Does A.J. Green's time fit the crime?
September, 8, 2010
By Chris Low | ESPN.com
Admittedly not knowing all the facts in the case, a few things immediately come to mind concerning A.J. Green’s four-game suspension:
- First of all, if all he did was sell one of his jerseys to an agent, how does Green get four games when Alabama defensive end Marcell Dareus got two games for flying to Miami on an agent’s dime? Maybe there’s more than meets the eye. For instance, was Green completely forthcoming with the NCAA? Also, keep in mind that the NCAA said in its ruling on Dareus that the initial suspension was for four games, but cut it back to two games because of mitigating circumstances. In short, a four-game suspension for selling a jersey seems a bit steep.
- Secondly, as we saw with the Jeremiah Masoli case at Ole Miss, there’s always that chance the school wins its appeal. He went from not playing at all this season to playing in the first game. Whatever happens with Georgia’s appeal, it’s pretty well locked in that Green won’t be on the field this Saturday at South Carolina.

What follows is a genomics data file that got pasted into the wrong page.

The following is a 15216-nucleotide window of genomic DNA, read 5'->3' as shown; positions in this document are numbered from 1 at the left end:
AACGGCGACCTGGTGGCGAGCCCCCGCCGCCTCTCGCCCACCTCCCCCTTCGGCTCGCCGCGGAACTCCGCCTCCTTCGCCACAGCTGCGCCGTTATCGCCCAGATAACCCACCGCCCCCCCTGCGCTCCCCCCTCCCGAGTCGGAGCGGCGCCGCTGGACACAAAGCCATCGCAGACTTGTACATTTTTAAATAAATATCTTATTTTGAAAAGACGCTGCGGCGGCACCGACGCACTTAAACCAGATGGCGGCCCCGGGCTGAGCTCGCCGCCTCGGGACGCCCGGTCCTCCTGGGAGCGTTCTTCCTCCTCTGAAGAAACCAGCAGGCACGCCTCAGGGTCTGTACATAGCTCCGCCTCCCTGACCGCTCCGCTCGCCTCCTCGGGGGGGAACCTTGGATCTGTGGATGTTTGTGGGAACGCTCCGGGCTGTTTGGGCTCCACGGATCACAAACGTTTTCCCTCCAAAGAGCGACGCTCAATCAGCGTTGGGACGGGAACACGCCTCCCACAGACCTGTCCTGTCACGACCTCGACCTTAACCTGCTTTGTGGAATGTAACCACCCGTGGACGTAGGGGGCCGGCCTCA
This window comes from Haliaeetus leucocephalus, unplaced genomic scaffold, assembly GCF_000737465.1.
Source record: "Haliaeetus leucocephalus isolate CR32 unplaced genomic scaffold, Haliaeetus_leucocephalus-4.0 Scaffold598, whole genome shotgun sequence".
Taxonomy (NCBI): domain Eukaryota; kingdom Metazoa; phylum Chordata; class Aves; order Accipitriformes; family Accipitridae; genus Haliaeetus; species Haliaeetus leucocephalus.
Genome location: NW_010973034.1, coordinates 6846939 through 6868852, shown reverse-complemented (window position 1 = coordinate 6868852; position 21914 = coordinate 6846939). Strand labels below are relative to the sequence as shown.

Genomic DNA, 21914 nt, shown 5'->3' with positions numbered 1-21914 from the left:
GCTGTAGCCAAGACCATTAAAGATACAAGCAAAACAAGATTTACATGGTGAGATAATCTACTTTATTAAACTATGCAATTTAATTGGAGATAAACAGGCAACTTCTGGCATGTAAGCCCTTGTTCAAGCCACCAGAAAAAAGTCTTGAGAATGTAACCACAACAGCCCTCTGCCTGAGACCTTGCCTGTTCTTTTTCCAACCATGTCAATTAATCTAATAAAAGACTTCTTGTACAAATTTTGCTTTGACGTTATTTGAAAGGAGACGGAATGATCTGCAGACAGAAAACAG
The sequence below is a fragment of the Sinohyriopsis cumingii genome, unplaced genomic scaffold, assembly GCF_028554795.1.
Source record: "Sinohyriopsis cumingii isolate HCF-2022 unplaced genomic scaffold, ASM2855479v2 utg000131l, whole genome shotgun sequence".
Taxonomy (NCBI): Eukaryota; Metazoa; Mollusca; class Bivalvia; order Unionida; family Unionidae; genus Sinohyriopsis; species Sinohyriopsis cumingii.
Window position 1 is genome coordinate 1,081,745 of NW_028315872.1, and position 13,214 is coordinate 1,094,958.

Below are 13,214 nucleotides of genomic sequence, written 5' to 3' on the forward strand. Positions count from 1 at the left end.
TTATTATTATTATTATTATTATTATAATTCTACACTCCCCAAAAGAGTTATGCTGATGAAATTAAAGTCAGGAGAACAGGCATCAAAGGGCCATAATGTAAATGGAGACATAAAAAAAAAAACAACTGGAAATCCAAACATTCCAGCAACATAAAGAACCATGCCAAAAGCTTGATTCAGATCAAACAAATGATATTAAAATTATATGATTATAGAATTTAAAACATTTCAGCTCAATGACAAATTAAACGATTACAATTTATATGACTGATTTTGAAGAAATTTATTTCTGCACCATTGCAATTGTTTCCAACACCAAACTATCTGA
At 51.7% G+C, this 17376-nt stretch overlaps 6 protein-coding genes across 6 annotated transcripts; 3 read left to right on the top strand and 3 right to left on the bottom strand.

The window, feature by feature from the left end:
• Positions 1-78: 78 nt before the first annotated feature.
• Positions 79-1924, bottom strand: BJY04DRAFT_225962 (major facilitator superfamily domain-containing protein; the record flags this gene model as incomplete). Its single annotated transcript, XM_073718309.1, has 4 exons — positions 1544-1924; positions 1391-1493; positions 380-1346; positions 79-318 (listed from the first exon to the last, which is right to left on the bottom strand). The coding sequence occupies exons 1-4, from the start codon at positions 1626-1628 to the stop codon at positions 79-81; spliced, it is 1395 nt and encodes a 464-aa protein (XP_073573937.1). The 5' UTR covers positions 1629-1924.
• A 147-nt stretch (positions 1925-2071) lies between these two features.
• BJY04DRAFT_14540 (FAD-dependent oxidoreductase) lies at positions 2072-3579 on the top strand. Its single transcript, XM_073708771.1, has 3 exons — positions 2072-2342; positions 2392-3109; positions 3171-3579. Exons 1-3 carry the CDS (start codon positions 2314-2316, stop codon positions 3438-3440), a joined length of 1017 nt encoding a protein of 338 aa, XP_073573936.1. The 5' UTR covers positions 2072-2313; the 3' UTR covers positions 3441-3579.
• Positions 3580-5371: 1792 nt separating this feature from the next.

- Lastly, is it just me, or is there something inherently wrong with the system when a player is punished so severely for selling one of his jerseys and the school he’s playing for is raking in the money left and right by selling replicas of his jersey? Green profits zero from those sales, and right now, Georgia is offering six different versions of Green’s jersey for sale on its official site for team merchandise. Having been on Georgia’s campus a couple of different times last year, I can say with confidence that Green’s jerseys are easily the school’s top seller. Yes, athletes are told over and over again that they can’t profit from the sell of any memorabilia, and Green let down his teammates by deciding to do so. Still, something doesn’t seem right about the whole setup. It’s akin to coaches being able to come and go as they please, jumping from this job to the next, but athletes being at the mercy of the schools if they want to transfer elsewhere and not have to pay their own way the year they sit out. They're already losing a year of eligibility.